After all the voices have exposed the theme, the soprano starts the fifth entry, that transforms into a long melismatic line in the home key (the other voices decrease their activity, to make space), quite closural in its nature (see figure 7). This gesture, together with the pedal, create the ground for the expectation of the closure. However, instead of a proper resolution into the tonic chord, the movement continues, modulating into G major. Not only that the piece is not finalized, the pedal tone has changed its harmonic function, and shortly after that, the key is again changed. The listener might not have any more expectations concerning the pedal.





The listener might experience a slight confusion related to the pedal tone, and turn the full attention to the polyphony, ignoring the pedal. At the moment the music modulates to A major (with a number of stretto entries), the pedal becomes dissonant also with the key. Although it does belong to the tone collection, at the moment it is not the tonic or the dominant, and thus it is (temporary) not any more perceived as harmonic pedal (see the discussion in ‘Models’), it is not implicative in harmonic sense. Its working is in sonorous realm. In this case, the pedal on D under the other events in A major is probably not felt as subdominant but as simply dissonant. The function of its pitch in this context is not clear, and it is slowly losing the harmonic potential. It is coloring the other events more with its sound than with its harmonic function: it is turning into a drone. This drone is not foundational in the sense of anchoring the music to one central pitch - because in this context the D cannot be the central pitch on the local level. It becomes a textural drone. The most important relations at the moment are counterpointal - at least if the attention is focused on the local-level events. This is, however, just one of the possibilities. Another is holding on to the home-key tonic, in which case the events in A major sound as becoming more and more detached, as a digression that has perhaps become an independent story.

‘Duck or rabbit?’ Probably both, to a certain extent (or alternatively). When the conflicting interaction (dissonance) between the pedal tone and the current key, or between such a long pedal and the fugue polyphony transforms into competitive interaction, the listener’s focus is a crucial factor, deciding which of the two to follow as the primary source. In case the listener chooses to hold on to the tonic-ness of the pedal, it does, indeed become the harmonic anchor to the home-key. In case the listener wants to enjoy the interweaving of themes and other polyphonic layers, she might (unconsciously) choose to ignore the drone for a moment. If this happens, the drone becomes a part of the canvas, a sonorous foundation for the events in A major. It will not be possible to totally ignore it, as the pedal is scored in organ pedals, basses and cellos, contra bassoon, continuous timpani beats, tuba, and trombones. The sound will be there even if one tries not to listen, but the meaning of it will change.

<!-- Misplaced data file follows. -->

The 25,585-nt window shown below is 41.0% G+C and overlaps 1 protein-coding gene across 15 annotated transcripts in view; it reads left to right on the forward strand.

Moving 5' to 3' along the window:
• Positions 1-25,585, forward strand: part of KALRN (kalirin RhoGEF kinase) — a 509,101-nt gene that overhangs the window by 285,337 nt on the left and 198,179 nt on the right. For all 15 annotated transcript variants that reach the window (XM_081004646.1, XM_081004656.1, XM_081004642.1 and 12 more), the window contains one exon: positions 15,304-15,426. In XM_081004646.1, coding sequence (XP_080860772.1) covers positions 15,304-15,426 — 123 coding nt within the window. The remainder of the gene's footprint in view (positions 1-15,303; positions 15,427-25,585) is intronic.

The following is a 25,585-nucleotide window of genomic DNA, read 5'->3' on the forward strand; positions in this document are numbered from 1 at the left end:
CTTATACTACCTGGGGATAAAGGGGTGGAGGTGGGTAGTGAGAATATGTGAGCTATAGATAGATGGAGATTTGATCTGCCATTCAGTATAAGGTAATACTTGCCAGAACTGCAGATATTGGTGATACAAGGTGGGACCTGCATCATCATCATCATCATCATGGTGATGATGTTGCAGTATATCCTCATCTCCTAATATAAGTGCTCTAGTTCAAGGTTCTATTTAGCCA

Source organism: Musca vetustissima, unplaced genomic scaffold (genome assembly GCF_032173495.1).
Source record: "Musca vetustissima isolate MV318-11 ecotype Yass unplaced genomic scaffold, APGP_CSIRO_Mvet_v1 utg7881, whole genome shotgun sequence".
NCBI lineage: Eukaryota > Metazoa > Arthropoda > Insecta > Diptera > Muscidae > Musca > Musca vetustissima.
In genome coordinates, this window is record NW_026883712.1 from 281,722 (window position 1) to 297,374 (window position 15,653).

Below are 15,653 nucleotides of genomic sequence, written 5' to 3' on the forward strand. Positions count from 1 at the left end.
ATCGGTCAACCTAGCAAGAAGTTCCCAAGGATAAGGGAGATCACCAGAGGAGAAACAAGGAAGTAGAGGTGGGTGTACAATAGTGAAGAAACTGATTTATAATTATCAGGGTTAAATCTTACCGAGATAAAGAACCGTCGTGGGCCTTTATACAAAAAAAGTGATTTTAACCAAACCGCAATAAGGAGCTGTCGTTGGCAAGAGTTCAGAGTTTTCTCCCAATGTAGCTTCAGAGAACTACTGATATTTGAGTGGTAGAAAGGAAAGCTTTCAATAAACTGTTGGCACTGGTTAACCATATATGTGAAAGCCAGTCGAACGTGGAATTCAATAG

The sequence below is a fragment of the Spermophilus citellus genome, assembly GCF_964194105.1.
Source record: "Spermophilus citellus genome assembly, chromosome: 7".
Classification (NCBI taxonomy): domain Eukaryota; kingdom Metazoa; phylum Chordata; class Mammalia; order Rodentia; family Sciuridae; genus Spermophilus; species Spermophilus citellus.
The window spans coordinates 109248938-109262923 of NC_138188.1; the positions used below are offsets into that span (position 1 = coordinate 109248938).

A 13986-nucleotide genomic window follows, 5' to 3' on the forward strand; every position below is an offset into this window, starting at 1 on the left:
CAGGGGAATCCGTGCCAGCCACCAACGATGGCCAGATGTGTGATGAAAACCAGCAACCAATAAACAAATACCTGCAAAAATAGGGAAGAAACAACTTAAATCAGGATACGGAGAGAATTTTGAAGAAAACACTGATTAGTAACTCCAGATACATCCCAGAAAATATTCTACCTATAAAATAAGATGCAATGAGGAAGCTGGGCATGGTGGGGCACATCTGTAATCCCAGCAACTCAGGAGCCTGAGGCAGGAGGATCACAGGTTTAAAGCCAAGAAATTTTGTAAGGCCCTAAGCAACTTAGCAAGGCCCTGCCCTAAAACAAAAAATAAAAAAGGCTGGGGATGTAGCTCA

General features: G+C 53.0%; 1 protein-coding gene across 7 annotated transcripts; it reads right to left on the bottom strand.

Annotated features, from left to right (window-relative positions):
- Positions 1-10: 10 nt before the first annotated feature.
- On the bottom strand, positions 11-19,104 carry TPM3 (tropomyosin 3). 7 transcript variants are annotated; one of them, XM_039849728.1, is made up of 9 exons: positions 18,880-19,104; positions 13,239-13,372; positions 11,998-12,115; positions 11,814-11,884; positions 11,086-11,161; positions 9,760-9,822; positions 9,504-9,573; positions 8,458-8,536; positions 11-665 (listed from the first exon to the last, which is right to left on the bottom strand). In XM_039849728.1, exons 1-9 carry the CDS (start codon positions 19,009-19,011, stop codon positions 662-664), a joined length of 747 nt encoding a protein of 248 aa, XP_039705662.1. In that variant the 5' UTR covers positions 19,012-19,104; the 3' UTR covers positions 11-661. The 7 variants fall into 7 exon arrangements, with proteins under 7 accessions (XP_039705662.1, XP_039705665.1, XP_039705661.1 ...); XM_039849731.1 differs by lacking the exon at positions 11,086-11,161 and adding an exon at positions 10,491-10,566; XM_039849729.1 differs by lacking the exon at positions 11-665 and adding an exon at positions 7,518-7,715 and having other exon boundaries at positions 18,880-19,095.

This short case study has shown how the interaction between the pedal tone(s), the other musical events, and the listener’s experience with tonal music influences the meaning of the perceived patterns. The assigned meaning of the dominant pedal before the fugue starts influences the forming of the meaning of the fugue pedal. The forming of the understanding of this extraordinary pedal (while listening to this movement) influences the way this pedal is heard. In turn, the kind of attention we want to give to this pedal will influence the way it colors the music. 


[4] This place could be ascribed double meaning. On the one hand, as interpreted here, the harmonic means (especially the dominant pedal) realize the closing gesture: we are in the cadence that still has to resolve. On the other hand, the Picardy third, which is indeed the sign of the end, is usually coming at the end of the cadence, as the resolution of the dominant. The ascending motif that is spreading throughout the voices (reaching very high register in soprano and tenor), in such calm unfolding are almost symbolic for the ascension of the soul and uniting with God. In this sense the melodic means suggest a coda.